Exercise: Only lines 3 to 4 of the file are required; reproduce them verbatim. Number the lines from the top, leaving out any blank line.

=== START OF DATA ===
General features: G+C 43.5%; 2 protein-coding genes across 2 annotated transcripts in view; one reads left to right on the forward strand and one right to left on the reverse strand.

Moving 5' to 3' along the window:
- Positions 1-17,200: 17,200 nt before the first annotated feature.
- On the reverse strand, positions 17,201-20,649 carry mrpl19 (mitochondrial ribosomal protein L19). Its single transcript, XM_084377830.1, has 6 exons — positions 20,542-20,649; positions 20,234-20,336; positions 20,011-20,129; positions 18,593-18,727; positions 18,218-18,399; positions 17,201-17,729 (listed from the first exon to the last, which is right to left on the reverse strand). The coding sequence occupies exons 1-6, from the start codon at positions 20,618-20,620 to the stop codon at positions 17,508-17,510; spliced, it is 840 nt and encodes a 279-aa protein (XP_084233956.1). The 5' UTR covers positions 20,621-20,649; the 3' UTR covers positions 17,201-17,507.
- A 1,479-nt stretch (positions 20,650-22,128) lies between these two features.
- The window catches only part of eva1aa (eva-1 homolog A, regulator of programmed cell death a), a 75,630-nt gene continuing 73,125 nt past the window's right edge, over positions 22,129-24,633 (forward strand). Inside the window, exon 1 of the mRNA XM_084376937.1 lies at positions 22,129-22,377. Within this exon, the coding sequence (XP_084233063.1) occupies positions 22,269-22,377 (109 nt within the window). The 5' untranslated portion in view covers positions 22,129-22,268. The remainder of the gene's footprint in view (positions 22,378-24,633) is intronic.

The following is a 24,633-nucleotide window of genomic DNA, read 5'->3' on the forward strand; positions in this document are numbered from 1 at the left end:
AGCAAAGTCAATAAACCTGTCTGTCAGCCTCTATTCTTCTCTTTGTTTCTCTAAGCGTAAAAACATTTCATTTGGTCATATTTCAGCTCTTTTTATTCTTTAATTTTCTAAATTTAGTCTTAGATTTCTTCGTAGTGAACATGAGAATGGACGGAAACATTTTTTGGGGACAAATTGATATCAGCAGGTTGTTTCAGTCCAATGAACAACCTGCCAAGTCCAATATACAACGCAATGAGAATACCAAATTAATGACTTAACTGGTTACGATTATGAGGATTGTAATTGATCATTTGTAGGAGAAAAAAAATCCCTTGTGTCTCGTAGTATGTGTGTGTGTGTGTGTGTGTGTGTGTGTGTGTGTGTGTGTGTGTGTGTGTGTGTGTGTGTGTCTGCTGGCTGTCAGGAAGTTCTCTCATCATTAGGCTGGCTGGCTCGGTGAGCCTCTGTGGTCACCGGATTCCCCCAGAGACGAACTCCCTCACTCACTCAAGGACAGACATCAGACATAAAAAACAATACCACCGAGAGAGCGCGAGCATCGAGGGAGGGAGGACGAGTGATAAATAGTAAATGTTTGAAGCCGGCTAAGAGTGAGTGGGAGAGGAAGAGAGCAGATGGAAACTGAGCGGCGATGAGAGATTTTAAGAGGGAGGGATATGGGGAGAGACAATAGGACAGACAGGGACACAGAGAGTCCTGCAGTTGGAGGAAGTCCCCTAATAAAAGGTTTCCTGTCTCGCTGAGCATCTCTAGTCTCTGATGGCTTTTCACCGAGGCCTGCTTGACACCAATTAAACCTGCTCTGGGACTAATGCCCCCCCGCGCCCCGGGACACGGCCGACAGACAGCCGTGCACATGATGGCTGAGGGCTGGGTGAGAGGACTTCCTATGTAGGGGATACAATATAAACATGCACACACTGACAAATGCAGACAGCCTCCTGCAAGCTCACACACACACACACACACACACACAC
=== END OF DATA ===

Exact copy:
- Positions 1-17,200: 17,200 nt before the first annotated feature.
- On the reverse strand, positions 17,201-20,649 carry mrpl19 (mitochondrial ribosomal protein L19). Its single transcript, XM_084377830.1, has 6 exons — positions 20,542-20,649; positions 20,234-20,336; positions 20,011-20,129; positions 18,593-18,727; positions 18,218-18,399; positions 17,201-17,729 (listed from the first exon to the last, which is right to left on the reverse strand). The coding sequence occupies exons 1-6, from the start codon at positions 20,618-20,620 to the stop codon at positions 17,508-17,510; spliced, it is 840 nt and encodes a 279-aa protein (XP_084233956.1). The 5' UTR covers positions 20,621-20,649; the 3' UTR covers positions 17,201-17,507.